Gazelle Movie Editor / User's Guide / The Windows

Main Window

The main window provides an editor area for viewing and interactively editing movie components.

Editing tracks:
When a track is selected, you can edit it by selecting Project/Edit Track from the menu bar.

Removing tracks:
When a track is selected, you can remove it by selecting Project/Remove Track from the menu bar.

The Visible Rectangle:
A dashed rectangle will be displayed on top of the editor area.  This is to represent the area that will be visible in the final movie.  It is mostly meant as a visual aid, since there is nothing to stop you from working outside of this rectangle.

Shifting the View:
When a component is not being edited, the view display can be shifted by holding down CTRL and clicking and dragging with the mouse.  This will allow you to see components that may be outside of the viewing area.  You can center the viewing area by selecting Project/Center from the menu bar.

Changing Settings:
By selecting Project/Settings from the menu bar, you can change properties of the movie.  Note that none of the Settings parameters can be animated:

Width:  Width of the visible rectangle

Height:  Height of the visible rectangle

Background Color: Color the background is cleared to.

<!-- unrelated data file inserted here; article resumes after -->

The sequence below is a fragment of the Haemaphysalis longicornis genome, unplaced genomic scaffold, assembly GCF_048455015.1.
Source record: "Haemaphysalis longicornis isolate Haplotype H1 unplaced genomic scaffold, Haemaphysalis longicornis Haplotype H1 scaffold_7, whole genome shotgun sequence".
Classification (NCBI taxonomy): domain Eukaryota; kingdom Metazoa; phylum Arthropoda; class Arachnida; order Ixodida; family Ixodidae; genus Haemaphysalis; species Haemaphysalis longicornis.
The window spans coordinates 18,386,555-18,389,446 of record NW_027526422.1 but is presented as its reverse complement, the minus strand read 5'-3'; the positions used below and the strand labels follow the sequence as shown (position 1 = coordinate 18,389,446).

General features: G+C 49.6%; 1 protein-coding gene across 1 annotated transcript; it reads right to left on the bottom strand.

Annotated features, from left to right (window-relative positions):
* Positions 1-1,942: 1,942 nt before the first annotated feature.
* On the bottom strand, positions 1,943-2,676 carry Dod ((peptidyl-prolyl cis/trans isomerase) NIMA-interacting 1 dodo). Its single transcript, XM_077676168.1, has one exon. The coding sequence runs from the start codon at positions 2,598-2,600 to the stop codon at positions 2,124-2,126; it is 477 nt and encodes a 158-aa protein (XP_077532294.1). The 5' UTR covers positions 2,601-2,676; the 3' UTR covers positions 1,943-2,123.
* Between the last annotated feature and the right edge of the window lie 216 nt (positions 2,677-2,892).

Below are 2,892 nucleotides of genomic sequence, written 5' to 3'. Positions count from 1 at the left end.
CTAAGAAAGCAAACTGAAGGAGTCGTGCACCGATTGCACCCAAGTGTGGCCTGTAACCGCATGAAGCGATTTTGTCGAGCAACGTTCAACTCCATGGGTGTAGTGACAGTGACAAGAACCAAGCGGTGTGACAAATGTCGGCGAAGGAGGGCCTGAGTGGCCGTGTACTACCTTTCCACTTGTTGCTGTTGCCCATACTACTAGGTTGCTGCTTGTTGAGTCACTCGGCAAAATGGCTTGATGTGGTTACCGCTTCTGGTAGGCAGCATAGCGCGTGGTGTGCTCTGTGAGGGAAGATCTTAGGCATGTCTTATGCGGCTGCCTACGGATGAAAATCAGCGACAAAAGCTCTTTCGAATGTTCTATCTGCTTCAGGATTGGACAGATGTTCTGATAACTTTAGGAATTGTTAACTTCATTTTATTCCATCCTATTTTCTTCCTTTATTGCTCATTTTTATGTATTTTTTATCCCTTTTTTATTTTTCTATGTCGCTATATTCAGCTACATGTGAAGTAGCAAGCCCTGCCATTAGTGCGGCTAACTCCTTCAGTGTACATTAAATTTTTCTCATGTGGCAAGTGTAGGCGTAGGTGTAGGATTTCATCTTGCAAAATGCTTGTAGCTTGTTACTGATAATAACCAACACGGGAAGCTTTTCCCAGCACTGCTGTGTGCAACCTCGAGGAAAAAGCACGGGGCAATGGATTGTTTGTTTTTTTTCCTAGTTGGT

Anti Aliased: Check if shapes and text should be drawn anti aliased. Anti aliasing gets rid of the jagged edges of shapes.

Transparent Background: This is an advanced feature meant for people incorporating Gazelle movies into Java applications.  It determines if the background should be cleared.  If checked, the background will not be cleared and the application is responsible for drawing what lies behind the movie component, which will result in a transparent effect.  Most movies will want to leave this option unchecked.

Frames/Second:  The number of frames per second this movie displays when played.  This can also be set through the Player Window.


Track Window

The track window provides a quick way to see all the tracks in your movie and their position in time.  It provides the ability to move, edit and delete tracks and keyframes.

To open the track window, select Windows / Track Window from the menu bar.

The track window has four sections:

Upper Left: Track Name
Lower Left: Track List
Upper Right: Frame Bar
Lower Right: Key Chart
The Track List displays the names of all the tracks that exist in the project.  A blue highlight indicates a track which is not visible (visibility is discussed in the Flow Window).  A pink highlight indicates the selected track.

The Frame Bar displays the current frame.  A pink highlight indicates the current frame.

The Key Chart displays the keys, with an 'x' indicating the presence of a key at a given frame.